Storm-battered Florida faces election challenges

Hurricane Ian

(NewsNation) — Hurricane Ian’s devastation has been widespread, leaving at least 84 people confirmed dead and more than 2.5 million without power in what was one of the strongest and costliest hurricanes to hit the U.S.

But as recovery and rehabilitation efforts continue for the Southwest and even some inland Florida communities, it’s become evident that the tropical storm has affected the political realm as well —especially given that Florida’s midterm elections on November 8 is only about 5 weeks away.

Per numbers crunched by the Tallahassee Democrat, the four counties —  Sarasota, Charlotte, Lee and Collier — that received the most damage from the Category 4 hurricane have a combined 1.3 million voters, including 582,743 Republicans, 321,706 Democrats and 371,390 no party, Independent or minor party voters.

Several polling places in spots like Lee County, Sanibel, Fort Myers Beach and most of Cape Coral still doesn’t have power, causing supervisor of elections offices to remain closed until further notice.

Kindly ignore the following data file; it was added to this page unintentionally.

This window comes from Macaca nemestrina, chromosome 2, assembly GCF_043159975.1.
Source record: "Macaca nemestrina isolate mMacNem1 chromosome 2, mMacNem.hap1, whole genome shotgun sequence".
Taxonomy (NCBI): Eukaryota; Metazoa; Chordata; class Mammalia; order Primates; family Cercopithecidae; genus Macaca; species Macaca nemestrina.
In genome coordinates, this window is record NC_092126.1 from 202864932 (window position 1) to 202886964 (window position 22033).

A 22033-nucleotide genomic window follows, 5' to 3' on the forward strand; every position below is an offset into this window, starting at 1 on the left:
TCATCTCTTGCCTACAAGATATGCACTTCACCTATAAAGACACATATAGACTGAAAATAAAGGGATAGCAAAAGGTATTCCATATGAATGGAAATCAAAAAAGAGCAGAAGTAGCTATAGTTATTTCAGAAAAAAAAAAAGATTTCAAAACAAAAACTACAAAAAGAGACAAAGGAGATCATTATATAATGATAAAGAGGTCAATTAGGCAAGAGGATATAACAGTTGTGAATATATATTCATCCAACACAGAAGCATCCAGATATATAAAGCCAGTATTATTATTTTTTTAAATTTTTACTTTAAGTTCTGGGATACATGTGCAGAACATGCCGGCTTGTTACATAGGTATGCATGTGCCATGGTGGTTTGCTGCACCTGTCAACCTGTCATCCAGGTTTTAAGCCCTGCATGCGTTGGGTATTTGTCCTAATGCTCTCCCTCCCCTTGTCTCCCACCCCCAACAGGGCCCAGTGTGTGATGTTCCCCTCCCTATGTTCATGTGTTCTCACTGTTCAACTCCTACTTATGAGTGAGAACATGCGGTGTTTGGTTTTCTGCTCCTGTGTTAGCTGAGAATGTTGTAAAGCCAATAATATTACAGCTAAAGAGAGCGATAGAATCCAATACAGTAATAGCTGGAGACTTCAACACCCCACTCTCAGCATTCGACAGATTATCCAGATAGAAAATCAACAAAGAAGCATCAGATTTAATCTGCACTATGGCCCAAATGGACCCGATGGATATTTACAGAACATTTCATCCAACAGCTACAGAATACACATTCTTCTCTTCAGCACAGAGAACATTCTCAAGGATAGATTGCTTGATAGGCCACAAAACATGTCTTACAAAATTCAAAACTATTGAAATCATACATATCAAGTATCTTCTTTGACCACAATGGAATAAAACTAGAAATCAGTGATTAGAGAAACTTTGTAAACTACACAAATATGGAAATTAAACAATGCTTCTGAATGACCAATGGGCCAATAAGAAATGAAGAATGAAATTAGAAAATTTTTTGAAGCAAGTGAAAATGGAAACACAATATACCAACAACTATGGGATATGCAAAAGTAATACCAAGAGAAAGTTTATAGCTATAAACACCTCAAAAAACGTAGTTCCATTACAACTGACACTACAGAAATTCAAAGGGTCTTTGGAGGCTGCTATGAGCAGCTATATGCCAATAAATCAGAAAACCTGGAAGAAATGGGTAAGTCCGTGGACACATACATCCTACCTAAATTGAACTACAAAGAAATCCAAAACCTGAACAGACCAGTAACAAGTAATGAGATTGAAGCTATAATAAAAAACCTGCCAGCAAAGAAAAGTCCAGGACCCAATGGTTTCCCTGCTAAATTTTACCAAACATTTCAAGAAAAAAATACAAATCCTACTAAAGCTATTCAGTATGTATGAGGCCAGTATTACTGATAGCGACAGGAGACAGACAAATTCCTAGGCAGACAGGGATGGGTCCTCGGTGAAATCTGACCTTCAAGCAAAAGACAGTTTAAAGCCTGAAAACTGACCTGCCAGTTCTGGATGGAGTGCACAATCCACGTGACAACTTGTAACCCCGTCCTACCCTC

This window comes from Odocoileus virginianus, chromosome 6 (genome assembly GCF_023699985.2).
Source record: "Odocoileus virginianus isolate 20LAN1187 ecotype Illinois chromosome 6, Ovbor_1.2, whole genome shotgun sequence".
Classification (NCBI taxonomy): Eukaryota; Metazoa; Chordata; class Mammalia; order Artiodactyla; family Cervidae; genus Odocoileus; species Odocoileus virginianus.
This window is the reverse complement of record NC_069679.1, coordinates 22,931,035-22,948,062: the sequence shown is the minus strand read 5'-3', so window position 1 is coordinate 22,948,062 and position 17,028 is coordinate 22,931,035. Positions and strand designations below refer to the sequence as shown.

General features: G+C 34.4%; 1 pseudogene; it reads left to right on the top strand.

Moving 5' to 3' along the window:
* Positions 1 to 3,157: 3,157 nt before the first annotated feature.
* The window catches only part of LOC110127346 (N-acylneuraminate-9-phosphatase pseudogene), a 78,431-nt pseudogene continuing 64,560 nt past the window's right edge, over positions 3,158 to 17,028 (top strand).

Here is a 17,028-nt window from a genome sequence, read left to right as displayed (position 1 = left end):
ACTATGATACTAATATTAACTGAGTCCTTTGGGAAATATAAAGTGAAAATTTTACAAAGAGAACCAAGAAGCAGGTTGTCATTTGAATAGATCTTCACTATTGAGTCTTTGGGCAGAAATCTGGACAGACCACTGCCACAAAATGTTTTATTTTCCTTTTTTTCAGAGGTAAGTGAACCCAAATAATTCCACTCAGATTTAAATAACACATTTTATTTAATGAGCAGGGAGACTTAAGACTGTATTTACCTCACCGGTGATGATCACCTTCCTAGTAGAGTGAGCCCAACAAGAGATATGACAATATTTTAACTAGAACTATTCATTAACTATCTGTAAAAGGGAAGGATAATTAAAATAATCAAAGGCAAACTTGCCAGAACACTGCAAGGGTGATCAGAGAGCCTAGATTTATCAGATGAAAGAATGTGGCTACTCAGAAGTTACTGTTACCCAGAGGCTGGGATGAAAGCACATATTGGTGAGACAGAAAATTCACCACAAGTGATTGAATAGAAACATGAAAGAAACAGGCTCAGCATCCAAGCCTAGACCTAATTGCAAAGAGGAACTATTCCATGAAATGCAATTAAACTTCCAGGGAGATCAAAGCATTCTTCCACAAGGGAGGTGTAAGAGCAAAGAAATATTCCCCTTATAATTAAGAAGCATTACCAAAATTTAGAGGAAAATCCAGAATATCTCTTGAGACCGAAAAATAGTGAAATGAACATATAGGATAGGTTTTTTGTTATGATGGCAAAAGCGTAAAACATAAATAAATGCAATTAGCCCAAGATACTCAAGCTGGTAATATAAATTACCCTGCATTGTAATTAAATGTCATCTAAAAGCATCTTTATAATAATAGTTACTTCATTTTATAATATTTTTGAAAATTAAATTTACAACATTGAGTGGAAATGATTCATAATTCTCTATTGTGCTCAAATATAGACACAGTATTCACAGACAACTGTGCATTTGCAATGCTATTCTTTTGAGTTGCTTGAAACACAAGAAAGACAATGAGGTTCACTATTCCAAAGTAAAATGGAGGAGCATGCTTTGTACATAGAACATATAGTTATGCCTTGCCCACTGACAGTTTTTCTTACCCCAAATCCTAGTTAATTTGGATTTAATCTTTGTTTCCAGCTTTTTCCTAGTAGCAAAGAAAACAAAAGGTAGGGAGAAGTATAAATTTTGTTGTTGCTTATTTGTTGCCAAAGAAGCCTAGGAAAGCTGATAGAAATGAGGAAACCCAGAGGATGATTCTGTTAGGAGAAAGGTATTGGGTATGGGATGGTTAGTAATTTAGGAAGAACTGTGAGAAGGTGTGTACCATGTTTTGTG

Florida Governor Ron DeSantis talked Wednesday about the potential issues Florida could face as he is running for re-election in a few weeks.

“So yeah, obviously people are going to be able to vote I think we still need to, I think the supervisor here is in the process of looking at all the precincts figuring out, you know, where you may have problems and then they will propose a solution for the state of Florida,” said DeSantis.

In Lee Country, most people won’t be able to vote at their regular polling location. Election teams are right now looking for temporary voting sites.

And come Friday, election officials in Fort Myers say they’ll mail out about 176 thousand vote-by-mail ballots even though the post office still isn’t up and running in some of the hardest hit places.

But a major hurdle in Florida could be getting people to vote.

In Cape Coral near Fort Myers, Diana Smith and her husband haven’t had power, clean water, or cell service for a week.

“We didn’t have water, we don’t have any power, we lost our fence, we lost our pool screen,” said Diana Smith, a Cape Coral resident speaking on “Rush Hour” Wednesday.

When asked if they’re thinking about the fact that there’s an election in a few weeks, Smith replies:

“No. No. I’m just when you see or hear it on the radio… when you hear that Matlacha is gone, Sanibel is gone, Pine Island I mean those people are just gone the houses aren’t even there it’s like a slab of dirt, that’s more important than I think worrying about an election.”

Polling officials in Sarasota County, which is located just north Lee County, told “Rush Hour” they lost about a week’s worth of work because of Hurricane Ian. In Lee County, it was stressed that election security is paramount and that they’ll do everything they can to make voting safe and secure in just a few weeks.

© 1998 - 2022 Nexstar Media Inc. | All Rights Reserved.

Trending on NewsNation

Elections 2022

More Elections 2022